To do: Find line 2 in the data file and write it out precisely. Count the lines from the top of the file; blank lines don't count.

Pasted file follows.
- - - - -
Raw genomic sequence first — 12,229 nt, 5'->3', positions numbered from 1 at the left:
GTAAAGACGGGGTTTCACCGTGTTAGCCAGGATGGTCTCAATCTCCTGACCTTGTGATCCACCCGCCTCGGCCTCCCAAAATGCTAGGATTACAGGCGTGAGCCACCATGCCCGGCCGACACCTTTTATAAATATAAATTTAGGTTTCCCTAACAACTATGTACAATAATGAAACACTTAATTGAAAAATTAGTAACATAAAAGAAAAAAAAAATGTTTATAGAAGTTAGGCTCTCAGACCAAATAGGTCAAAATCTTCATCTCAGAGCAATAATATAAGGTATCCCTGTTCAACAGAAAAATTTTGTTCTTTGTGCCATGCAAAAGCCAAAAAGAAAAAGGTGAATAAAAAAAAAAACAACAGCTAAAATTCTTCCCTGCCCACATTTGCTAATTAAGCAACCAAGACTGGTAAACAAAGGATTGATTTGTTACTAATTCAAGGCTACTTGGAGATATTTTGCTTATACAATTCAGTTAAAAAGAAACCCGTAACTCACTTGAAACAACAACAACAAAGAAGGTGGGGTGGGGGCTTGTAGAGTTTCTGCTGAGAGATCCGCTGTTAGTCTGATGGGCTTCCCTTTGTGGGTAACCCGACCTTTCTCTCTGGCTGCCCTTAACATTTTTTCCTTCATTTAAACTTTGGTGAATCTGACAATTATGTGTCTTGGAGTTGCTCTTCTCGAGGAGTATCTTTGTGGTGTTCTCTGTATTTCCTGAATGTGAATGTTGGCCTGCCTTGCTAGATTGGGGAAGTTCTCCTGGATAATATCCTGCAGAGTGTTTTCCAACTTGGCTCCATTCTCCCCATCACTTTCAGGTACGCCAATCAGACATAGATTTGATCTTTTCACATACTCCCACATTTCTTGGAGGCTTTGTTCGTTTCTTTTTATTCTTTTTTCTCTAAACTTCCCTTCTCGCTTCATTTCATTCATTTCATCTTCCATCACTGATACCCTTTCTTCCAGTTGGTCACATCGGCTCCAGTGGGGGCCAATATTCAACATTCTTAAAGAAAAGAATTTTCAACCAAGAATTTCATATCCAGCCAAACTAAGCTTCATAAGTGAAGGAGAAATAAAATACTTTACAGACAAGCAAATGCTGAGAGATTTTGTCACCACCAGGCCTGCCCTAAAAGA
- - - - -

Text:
GTAAAGACGGGGTTTCACCGTGTTAGCCAGGATGGTCTCAATCTCCTGACCTTGTGATCCACCCGCCTCGGCCTCCCAAAATGCTAGGATTACAGGCGTGAGCCACCATGCCCGGCCGACACCTTTTATAAATATAAATTTAGGTTTCCCTAACAACTATGTACAATAATGAAACACTTAATTGAAAAATTAGTAACATAAAAGAAAAAAAAAATGTTTATAGAAGTTAGGCTCTCAGACCAAATAGGTCAAAATCTTCATCTCAGAGCAATAATATAAGGTATCCCTGTTCAACAGAAAAATTTTGTTCTTTGTGCCATGCAAAAGCCAAAAAGAAAAAGGTGAATAAAAAAAAAAACAACAGCTAAAATTCTTCCCTGCCCACATTTGCTAATTAAGCAACCAAGACTGGTAAACAAAGGATTGATTTGTTACTAATTCAAGGCTACTTGGAGATATTTTGCTTATACAATTCAGTTAAAAAGAAACCCGTAACTCACTTGAAACAACAACAACAAAGAAGGTGGGGTGGGGGCTTGTAGAGTTTCTGCTGAGAGATCCGCTGTTAGTCTGATGGGCTTCCCTTTGTGGGTAACCCGACCTTTCTCTCTGGCTGCCCTTAACATTTTTTCCTTCATTTAAACTTTGGTGAATCTGACAATTATGTGTCTTGGAGTTGCTCTTCTCGAGGAGTATCTTTGTGGTGTTCTCTGTATTTCCTGAATGTGAATGTTGGCCTGCCTTGCTAGATTGGGGAAGTTCTCCTGGATAATATCCTGCAGAGTGTTTTCCAACTTGGCTCCATTCTCCCCATCACTTTCAGGTACGCCAATCAGACATAGATTTGATCTTTTCACATACTCCCACATTTCTTGGAGGCTTTGTTCGTTTCTTTTTATTCTTTTTTCTCTAAACTTCCCTTCTCGCTTCATTTCATTCATTTCATCTTCCATCACTGATACCCTTTCTTCCAGTTGGTCACATCGGCTCCAGTGGGGGCCAATATTCAACATTCTTAAAGAAAAGAATTTTCAACCAAGAATTTCATATCCAGCCAAACTAAGCTTCATAAGTGAAGGAGAAATAAAATACTTTACAGACAAGCAAATGCTGAGAGATTTTGTCACCACCAGGCCTGCCCTAAAAGA